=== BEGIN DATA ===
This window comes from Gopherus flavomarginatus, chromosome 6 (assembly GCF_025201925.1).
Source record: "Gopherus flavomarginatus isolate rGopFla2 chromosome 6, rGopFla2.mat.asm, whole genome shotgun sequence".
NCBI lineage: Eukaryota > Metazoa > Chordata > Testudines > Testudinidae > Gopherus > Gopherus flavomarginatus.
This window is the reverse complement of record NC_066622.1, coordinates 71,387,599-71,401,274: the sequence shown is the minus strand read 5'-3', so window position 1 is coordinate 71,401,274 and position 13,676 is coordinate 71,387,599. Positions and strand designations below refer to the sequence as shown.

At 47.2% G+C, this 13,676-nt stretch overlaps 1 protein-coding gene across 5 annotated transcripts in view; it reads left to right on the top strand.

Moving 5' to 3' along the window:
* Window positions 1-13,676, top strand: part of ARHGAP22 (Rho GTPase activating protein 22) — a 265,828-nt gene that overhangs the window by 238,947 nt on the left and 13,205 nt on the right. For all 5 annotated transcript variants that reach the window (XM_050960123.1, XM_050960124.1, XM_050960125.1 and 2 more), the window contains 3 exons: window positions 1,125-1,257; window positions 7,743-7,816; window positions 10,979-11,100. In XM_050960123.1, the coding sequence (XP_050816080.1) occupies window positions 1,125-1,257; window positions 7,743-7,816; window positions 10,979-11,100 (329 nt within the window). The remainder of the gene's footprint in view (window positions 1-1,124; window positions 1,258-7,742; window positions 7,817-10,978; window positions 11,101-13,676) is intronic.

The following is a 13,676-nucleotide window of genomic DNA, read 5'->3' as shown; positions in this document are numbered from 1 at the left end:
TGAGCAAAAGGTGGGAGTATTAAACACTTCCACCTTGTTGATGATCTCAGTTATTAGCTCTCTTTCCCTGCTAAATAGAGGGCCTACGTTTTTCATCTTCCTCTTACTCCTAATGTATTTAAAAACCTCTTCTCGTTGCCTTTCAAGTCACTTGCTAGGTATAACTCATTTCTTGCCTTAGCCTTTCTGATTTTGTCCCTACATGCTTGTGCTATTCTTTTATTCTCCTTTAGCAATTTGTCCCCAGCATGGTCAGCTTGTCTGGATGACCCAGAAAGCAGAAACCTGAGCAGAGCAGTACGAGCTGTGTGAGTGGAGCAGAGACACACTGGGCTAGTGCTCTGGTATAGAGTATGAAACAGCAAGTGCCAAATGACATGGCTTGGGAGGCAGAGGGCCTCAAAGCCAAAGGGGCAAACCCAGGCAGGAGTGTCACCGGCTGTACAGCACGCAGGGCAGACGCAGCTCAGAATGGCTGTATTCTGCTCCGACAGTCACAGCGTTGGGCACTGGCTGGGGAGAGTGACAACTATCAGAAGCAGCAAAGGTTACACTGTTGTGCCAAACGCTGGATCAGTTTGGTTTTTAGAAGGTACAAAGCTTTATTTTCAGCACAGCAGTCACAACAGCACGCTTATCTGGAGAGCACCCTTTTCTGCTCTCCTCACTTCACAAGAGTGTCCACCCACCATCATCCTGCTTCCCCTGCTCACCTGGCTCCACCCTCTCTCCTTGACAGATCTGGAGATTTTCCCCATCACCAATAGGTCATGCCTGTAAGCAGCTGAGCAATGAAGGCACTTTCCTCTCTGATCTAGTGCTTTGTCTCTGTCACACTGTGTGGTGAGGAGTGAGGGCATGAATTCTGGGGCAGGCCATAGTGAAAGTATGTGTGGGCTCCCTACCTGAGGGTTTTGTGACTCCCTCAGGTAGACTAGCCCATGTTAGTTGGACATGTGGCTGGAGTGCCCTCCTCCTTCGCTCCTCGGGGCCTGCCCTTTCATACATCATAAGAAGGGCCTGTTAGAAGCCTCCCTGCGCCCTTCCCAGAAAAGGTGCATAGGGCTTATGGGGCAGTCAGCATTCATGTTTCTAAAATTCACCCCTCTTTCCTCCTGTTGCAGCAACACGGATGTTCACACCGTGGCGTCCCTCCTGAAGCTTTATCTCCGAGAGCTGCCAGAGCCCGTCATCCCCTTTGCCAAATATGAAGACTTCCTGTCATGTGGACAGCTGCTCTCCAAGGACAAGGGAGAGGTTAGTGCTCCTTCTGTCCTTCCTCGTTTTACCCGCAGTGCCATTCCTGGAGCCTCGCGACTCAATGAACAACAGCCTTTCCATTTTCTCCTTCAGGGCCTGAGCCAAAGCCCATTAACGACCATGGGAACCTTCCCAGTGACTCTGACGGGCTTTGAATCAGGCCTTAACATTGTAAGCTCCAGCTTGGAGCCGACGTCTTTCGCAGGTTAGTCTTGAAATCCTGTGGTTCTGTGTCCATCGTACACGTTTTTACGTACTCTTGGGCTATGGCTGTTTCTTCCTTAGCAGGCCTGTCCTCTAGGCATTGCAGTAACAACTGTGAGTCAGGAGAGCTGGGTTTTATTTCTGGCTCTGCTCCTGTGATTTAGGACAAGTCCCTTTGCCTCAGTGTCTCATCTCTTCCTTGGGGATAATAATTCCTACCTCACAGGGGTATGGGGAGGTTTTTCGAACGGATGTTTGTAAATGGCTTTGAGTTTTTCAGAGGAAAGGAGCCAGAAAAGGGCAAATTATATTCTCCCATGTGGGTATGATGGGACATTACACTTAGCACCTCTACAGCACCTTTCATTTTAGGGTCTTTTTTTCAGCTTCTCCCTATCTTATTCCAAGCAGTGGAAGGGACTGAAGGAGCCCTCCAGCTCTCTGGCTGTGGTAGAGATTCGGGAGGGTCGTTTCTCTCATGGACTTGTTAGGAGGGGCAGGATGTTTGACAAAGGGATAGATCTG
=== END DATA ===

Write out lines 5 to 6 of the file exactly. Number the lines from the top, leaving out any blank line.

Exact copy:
At 47.2% G+C, this 13,676-nt stretch overlaps 1 protein-coding gene across 5 annotated transcripts in view; it reads left to right on the top strand.

Moving 5' to 3' along the window: